Issue 25: January/February 2017
Image: The Ryerson Urban Water team stand along the Lake Ontario shoreline. They are an interdisciplinary team of researchers providing sustainable solutions to urban water issues. Photo credit: Mark Blinch
Water is the source of all life. When Ryerson recently hosted Barbara Sherwood Lollar for her Natural Sciences and Engineering Council of Canada (NSERC) Foundation Lecture, she demonstrated how water that is over one billion years old continues to support life kilometres under the earth's surface, far from the sun and other life-giving sources.
Despite its resilience, water and the many ecosystems that exist within it can be disrupted or damaged. Our actions as human beings threaten the steady supply of clean water and, by extension, our survival.
In a county rich in water, it is difficult for Canadians to envision a time when we might not have enough water, but climate change is upon us and our researchers are ringing alarm bells.
Now is the time to act to preserve this precious resource and ensure its continuity, not only for us as humans but for the rest of the planet. We have the power to preserve the source and availability of clean water for future generations.
In this issue of Innovation, we feature projects by researchers at Ryerson Urban Water that highlight our role as stewards of this precious resource. We feature Claire Oswald’s work in addressing road salt and its inevitable run-off into streams and rivers; Lynda McCarthy’s project that is trying to find a viable crop to repopulate Toronto’s wetlands and serve as a filter to stem the production of algae along the shores of Lake Ontario; Kernaghan Webb and his students, who are taking a close look at the municipal management of wastewater and how some municipalities are challenging the status quo; and John Shiga’s work on how humans are impacting ocean life through audible interference like sonar. We also meet a team of researchers who have created a water bottle capable of filtering out impurities, rendering non-potable water drinkable.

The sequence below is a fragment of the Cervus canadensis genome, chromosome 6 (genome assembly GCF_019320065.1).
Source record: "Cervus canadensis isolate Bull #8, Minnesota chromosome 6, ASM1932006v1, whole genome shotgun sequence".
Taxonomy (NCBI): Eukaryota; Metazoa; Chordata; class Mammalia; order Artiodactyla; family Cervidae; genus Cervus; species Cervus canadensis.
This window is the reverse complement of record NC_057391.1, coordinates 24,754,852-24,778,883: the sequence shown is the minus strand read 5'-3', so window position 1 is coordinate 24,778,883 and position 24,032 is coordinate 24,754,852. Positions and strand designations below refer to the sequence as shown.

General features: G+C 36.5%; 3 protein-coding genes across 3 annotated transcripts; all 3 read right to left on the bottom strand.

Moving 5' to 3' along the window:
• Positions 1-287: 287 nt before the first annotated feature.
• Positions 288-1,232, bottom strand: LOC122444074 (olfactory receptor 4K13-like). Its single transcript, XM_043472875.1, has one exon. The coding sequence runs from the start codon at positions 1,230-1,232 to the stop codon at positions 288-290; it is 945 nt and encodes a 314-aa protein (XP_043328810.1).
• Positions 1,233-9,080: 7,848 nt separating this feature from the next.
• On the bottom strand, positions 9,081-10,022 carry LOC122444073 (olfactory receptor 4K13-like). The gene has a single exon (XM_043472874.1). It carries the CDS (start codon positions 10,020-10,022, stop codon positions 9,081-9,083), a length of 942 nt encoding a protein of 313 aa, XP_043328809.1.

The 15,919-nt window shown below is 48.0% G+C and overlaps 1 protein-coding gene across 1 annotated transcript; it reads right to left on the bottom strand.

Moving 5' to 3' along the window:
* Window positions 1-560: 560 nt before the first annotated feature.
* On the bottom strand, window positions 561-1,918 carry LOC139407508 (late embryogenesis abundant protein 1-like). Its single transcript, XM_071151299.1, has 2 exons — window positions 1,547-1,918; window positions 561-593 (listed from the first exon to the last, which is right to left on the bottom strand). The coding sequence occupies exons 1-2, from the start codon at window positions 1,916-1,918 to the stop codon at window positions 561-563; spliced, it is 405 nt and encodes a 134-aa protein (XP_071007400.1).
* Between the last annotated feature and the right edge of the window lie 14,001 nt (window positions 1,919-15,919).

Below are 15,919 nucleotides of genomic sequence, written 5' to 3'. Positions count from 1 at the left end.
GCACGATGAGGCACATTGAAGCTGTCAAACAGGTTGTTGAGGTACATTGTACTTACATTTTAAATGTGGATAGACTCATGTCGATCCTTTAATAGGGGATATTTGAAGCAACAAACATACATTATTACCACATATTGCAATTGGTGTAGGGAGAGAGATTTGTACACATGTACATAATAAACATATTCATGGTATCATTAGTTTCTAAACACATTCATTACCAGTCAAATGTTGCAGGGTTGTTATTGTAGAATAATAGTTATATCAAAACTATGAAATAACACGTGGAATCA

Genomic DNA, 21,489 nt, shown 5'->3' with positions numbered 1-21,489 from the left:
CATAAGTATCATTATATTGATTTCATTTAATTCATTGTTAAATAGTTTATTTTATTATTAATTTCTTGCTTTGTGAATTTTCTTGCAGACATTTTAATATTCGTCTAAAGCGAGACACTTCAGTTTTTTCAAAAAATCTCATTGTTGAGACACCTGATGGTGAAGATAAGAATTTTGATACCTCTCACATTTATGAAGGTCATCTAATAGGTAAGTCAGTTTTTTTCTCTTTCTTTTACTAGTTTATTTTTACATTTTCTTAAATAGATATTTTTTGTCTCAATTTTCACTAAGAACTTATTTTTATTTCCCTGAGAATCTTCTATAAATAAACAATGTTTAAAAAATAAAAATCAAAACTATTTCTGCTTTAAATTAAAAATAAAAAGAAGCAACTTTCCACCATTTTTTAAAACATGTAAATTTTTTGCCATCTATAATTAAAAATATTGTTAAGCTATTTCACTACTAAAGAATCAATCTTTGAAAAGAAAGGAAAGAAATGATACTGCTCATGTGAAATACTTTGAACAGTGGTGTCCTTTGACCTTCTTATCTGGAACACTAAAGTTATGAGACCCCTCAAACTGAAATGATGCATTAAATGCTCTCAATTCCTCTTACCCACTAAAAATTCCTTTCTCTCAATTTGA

Additionally, we look at a unique partnership with Ryerson and the National Ballet School of Canada to help promote dance interventions for Parkinson’s patients. As always, we hope you enjoy this issue, where we bring together and showcase some of the exciting work being undertaken at Ryerson University.
Vice-President, Research and Innovation (Interim)
Congratulations to the Ryerson faculty who have recently received grants in support of their research programs.
The list below includes a selection of recent grants awarded, where Ryerson is the principal grant holder and publication of the award is approved by the corresponding granting agencies.
|Kathryn Underwood (Early Childhood Studies)||SSHRC Knowledge Synthesis Grant|
|Shelagh McCartney (Urban and Regional studies)||SSHRC Knowledge Synthesis Grant|
|Lesley Campbell (Chemistry and Biology)||NSERC Collaborative Research and Development Grant|
|Atefeh Mashatan (Information Technology Management)||OCE VIP I|
|Wey Leong (Mechanical and Industrial Engineering)||OCE VIP I
|Kaamran Raahemifar (Electrical and Computer Engineering)||OCE VIP I|
|Kaamran Raahemifar (Electrical and Computer Engineering)||OCE TalentEdge|
Wednesday, March 8, 2017
Ryerson's Oakham Lounge (2nd floor), Oakham House, 63 Gould St, Toronto
Industry representatives and Ryerson faculty across various disciplines undertaking research in the fields of medical technologies for screening, diagnosis, and therapy are invited to network with other R&D professionals who share similar research fields. The interactive session will include: brief introductions from academics with expertise in biomedical optics and photonics; biomedical signals and systems; ultrasound, microbubble-mediated therapeutic applications; synthesis and testing of nanomaterials for biotechnology and biomedical applications; and tissue engineering. Industry professionals will be given the opportunity to provide a description of their organization and highlight R&D opportunities they are interested in exploring.